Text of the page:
Maggie Davis, |
Maggie Davis is a writer with enduring quality, but often she has been misunderstood. She is an amazing talent, one that inspired me to write historical novels, a name that is recognized in the romance market as one of the Grand Dames, yet because of publisher difficulties, she has not gotten the widespread fame that she deserves with the likes of Nora Roberts, Linda Howard or Jayne Ann Krentz. Davis or her alter ego, Katherine Deauxville, has an amazing body of works, ranging from glitz 'n' glamour contemporary romance tales to the zany Out of the Blue, where an alien accidentally cohabitates in a woman's body to carry out his mission on Earth.
But it's in heavy historicals where Davis is at her best. They're marketed as historical romances -- let's face it, people may look down their noses at romance, but it's where the money is. A historical romance will always outsell a historical saga. Deauxville's works are too strong for the average historical romance reader, and most straight historical readers turn up their noses at the first hint of romance. It's a shame, since romance is so much a part of the human drama. So, Davis seems to fall into the crack between categories.
She is one of the best historical or historical romances writers around. Breathtaking sagas including Blood Red Roses and Daggers of Gold follow generations of a family in medieval Scotland and England. Written under the Deauxville banner, they are wonderful, realistic tales rich in that period's history. Then, she can turn around and give you The Far Side of Home about the American Civil War, and now Winter Serpent.
Winter Serpent is a strong Viking tale that centers on a woman's struggle to survive in a barbaric culture. Romance readers who want a little more history in their historicals would do well to seek out this marvelous saga. It is a gritty story of a Scot's lass, beautiful and strong-willed, who will let no man break her pride. Dorieann is the daughter of a Scots chieftain and Pictish mother. Her foster brother kills her father and assumes control of the clan. He desires Dorieann, but she refuses his advances. In his fury, he sells her to the Viking settlers, fierce warriors of the Norse Bear Cult, believing she will kill herself rather than submit to them. Dorieann is surprised to learn she has been bought for Thorsten, their leader. She survives, adjusts and earns Thorsten's approval so much that he takes her as his wife. This is not the way her stepbrother wanted her fate to go, so he begins to ferment trouble, pushing for a clash of the Scots, Picts and Vikings.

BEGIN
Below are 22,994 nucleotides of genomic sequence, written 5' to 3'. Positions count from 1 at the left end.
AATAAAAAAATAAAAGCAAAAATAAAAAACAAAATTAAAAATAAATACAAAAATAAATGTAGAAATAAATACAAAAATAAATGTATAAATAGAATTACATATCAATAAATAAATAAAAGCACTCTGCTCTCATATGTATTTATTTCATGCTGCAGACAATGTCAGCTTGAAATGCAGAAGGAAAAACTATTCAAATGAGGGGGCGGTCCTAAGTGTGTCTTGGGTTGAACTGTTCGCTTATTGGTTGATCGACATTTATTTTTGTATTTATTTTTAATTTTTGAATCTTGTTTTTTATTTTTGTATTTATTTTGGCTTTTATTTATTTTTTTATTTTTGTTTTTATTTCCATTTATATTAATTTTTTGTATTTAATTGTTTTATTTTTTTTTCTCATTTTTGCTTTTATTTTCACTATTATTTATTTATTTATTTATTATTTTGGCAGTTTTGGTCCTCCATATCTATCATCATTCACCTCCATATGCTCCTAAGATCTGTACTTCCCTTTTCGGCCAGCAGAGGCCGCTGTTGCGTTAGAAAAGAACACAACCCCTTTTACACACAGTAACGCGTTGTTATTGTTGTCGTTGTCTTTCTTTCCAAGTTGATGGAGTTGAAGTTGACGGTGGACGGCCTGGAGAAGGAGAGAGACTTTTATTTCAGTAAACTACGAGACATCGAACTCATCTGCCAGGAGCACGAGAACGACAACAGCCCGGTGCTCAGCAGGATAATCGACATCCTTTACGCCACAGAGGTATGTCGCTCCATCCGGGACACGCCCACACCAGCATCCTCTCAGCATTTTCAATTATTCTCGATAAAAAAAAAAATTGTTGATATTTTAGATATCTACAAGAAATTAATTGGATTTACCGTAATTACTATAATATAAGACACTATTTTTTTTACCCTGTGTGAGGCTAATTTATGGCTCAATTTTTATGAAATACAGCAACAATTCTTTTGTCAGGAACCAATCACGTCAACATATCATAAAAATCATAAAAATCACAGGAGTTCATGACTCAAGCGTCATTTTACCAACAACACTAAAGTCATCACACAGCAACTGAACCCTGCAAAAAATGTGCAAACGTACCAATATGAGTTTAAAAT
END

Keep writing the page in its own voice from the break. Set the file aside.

Davis pulls no punches as she gives you a realistically grim portrayal of a woman surviving, yet keeping her pride and spirit, and making life as best she can in a world that was very harsh for women. Applause to her for not taking the easy road, but sticking to a believable depiction of a fiery woman. I have spent my life with history, so there are very few writers of Scottish lore and history that impress me. Davis amazes me.
When I was running a bookstore, a customer asked me if I read Maggie Davis and I admitted I had not. She insisted that I read her and I am so very glad she did!